The British Secretary of State for Education, Michael Gove, has announced that school children should be reading fifty books a year. Leaving aside the irony of this coming from a politician whose government is slashing funding to libraries, the proposal raises a number of questions. Does forcing reluctant or poor readers to read a book each week really make them more enthusiastic about reading? What does Mr Gove mean by ‘book’? I’m guessing (and I could be wrong) that he isn’t counting graphic novels, comics or picture books towards the total. And why fifty books, and not thirty, or a hundred? Is quantity more important than quality? Do they have to be fifty different books? If so, does that mean a child who chooses to read and re-read a beloved book isn’t getting any benefit from the experience? And how many books has Mr Gove read this year?
Of course, as a reader and a writer, I’d love more children to be exposed to the wonderful world of books. However, this proposal seems designed to suck all the joy out of reading by reducing it to quotas and ‘learning experiences’. If reading some arbitrary number of books is essential for a well-balanced life, then all adults should be doing it, too. I decided to examine my reading from the first twelve weeks of this year and determine what I’d learned from the experience.
Total Books Read: Sixteen. This doesn’t include the two books I started, and didn’t finish. One of those was a book I’d read before and decided to re-read to find out if it was really as bad as I’d thought (it was). The other was a contemporary YA romance that I hated so much, I had to stop reading about a third of the way through. I made two further attempts at it, then decided life was too short to waste any more of my time on it.
Number of Novels Read: Ten.
Number of ‘Memoirs’ Read: Three. (I’ve included in this category any book written by someone about their own life, even though one of the books probably wouldn’t be labelled a ‘memoir’.)
Number of Other Non-Fiction Books Read: Two.
Number of Anthologies Read: One.
Number of Books Read That I’d Previously Read: Five. (For various reasons, I didn’t feel up to tackling any new books during the first few weeks of the year, so I re-read some old favourites.)
Number of Books Written By People Who Are Dead (But Were Alive When They Wrote Their Books): Four.
Number of Books Written By Australian Authors: Five.
Number of Books Written By British Authors: Nine, if I include the editor of the anthology. (What? I’m writing a book set in England, okay?)
Number of Books Written By American Authors: One. (I revere you, Susan Faludi.)
Number of Books Translated from Swedish: One.
Number of e-Books: One. It was a free download because it was out of copyright, and I read it on my computer, because I don’t own any e-readers. I’d rather have read it as a paper book, but then I’d have had to pay serious money for it because it’s out of print in Australia – and frankly, it wasn’t that good.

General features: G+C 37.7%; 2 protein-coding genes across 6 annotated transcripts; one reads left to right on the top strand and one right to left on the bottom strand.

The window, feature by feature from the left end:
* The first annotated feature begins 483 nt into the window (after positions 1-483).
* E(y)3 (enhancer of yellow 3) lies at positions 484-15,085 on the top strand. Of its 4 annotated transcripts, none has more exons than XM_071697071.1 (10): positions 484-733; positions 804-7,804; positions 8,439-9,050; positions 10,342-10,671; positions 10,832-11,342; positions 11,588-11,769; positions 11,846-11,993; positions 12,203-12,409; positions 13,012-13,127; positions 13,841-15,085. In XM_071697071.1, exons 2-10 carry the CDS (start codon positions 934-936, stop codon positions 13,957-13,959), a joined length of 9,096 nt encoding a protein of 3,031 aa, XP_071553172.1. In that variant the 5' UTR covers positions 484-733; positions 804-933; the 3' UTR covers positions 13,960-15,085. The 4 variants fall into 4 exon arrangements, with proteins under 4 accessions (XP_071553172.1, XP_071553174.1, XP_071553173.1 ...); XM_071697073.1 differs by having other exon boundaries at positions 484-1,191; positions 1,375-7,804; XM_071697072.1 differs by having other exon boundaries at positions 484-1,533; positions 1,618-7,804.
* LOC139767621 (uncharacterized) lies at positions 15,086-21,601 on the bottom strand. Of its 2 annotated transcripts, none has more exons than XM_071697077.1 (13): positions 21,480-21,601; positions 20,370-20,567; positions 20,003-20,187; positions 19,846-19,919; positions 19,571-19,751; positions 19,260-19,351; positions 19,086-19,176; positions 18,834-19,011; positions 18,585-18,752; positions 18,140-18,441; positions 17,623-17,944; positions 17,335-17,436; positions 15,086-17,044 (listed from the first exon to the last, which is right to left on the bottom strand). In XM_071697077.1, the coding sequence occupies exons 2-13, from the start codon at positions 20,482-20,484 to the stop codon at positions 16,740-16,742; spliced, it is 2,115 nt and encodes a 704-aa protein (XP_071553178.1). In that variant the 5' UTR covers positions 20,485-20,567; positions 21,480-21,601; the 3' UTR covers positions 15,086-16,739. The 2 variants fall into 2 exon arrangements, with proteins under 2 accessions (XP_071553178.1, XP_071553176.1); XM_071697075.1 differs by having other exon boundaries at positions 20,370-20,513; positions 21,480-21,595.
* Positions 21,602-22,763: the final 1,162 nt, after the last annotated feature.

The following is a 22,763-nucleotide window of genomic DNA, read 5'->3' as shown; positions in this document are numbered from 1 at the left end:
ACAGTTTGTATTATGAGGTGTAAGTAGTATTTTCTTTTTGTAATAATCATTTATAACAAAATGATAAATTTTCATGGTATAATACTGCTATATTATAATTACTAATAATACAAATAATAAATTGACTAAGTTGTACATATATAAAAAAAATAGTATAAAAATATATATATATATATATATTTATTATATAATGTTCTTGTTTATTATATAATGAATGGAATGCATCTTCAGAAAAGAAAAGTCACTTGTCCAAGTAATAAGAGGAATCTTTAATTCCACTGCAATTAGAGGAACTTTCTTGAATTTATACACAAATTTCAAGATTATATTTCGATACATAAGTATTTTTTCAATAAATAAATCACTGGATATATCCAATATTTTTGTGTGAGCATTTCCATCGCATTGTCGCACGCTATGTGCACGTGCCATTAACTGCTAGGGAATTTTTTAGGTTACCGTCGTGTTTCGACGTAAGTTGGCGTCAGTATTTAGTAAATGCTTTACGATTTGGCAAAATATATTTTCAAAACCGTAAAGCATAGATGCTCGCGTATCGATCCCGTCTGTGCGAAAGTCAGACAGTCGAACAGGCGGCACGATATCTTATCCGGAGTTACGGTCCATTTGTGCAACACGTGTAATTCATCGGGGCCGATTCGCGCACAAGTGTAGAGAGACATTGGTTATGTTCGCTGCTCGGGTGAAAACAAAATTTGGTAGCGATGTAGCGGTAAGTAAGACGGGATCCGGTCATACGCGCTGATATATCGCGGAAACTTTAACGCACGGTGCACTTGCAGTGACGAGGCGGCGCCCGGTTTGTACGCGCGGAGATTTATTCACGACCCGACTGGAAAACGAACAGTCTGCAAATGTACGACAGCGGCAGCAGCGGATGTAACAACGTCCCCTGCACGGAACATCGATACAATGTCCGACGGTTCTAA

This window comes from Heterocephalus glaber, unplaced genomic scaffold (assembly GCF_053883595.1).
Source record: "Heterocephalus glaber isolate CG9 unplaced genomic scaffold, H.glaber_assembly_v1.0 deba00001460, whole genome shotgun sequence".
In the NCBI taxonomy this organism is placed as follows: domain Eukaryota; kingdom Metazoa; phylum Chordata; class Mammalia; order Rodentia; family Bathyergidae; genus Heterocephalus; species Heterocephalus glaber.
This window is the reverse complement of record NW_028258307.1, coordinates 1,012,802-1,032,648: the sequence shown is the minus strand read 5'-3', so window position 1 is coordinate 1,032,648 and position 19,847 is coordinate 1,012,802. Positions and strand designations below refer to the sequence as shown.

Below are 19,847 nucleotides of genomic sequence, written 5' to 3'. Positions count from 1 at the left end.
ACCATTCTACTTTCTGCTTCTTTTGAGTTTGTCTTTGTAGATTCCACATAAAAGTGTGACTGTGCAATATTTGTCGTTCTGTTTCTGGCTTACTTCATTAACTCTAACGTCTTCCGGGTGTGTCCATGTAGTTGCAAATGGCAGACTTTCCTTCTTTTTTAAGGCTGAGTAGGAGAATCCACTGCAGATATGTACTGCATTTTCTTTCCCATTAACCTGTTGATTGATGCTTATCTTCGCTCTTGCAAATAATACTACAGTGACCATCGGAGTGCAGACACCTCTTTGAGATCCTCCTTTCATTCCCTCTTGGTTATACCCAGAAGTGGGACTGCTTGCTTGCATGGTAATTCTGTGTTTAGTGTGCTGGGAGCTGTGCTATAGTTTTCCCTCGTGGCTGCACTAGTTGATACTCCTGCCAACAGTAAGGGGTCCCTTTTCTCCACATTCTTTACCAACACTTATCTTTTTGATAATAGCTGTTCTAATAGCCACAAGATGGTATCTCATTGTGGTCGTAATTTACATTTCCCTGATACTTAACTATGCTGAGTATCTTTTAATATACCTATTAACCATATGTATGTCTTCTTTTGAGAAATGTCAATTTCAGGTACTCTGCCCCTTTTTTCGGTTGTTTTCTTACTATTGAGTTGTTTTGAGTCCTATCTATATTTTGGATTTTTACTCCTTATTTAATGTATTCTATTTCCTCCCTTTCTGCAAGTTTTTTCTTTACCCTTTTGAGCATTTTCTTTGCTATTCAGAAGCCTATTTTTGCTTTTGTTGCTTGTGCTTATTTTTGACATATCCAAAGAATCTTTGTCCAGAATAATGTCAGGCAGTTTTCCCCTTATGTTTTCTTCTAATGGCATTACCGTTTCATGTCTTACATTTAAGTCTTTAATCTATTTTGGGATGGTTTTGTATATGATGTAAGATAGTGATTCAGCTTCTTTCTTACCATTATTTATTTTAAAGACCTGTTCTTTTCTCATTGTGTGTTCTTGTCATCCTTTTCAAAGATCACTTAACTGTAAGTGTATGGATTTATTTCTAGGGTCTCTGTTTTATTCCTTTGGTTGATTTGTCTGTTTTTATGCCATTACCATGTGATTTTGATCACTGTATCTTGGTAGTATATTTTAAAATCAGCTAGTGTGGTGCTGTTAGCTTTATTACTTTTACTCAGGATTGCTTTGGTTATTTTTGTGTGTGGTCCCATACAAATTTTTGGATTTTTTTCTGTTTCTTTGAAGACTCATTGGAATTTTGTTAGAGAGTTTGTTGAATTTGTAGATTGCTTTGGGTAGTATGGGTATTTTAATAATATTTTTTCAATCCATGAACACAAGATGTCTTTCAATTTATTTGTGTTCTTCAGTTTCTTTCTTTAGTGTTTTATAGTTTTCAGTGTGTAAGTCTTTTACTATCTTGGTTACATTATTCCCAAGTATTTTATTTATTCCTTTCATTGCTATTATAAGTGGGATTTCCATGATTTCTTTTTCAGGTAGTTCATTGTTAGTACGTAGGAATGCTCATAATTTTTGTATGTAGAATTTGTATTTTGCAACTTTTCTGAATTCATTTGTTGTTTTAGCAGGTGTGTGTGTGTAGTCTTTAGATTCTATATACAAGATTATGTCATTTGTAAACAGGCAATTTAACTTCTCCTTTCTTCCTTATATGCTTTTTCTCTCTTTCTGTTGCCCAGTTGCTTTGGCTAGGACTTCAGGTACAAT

Five Things I’ve Learned As A Result of Reading Approximately 1.3 Books Per Week This Year:
1. Vampire novels don’t have to be sparkly and anti-feminist. Sometimes, they can be scathing critiques of modern Scandinavian society that manage to combine extreme horror with a poignant portrayal of friendship between outsiders (Let the Right One In by John Ajvide Lindquist, for which I have not included a link because I couldn’t find one without plot spoilers).
2. I really like novels that combine information about an unfamiliar aspect of history with clever plotting and endearing, plausible characters (Small Island by Andrea Levy).
3. Novels about Victorian clergymen don’t have to be dull and worthy. Sometimes they can be witty, hilarious and unputdownable (Barchester Towers by Anthony Trollope).
4. The Slap by Christos Tsiolkas isn’t anywhere near as groundbreaking or perceptive as the hype suggests, and its publishers should have spent some of its advertising budget on more thorough copy-editing and proofreading. It was okay, though, and at least now, I can say I’ve finally read it.
5. I should read more anthologies, because they’re a good way to sample a range of writers. Also, I should now read everything Patrick Ness has ever written, because Different for Boys is the best short story I’ve read in years. Four vibrant teenage characters, a school that feels completely real, great dialogue, droll jokes, a boy with a crush on an Irish golfer, frantic sex, a devastating fight, a heartbreaking kiss and some snarky references to YA book censorship, all in only forty-four pages (in the YA anthology, Losing It, edited by Keith Gray. The other stories in this collection were fine, by the way, but they just didn’t hit me the way Different for Boys did.)
One Other Thing: If politicians want children to read more, they should provide adequate funding for libraries, teachers and learning disability support in schools, and remove taxes on sales of books.
One Further Thing: The Montmaray give-away is still on, till the 5th of April. If you win a book, you could count it towards your fifty books for the year.
That is all.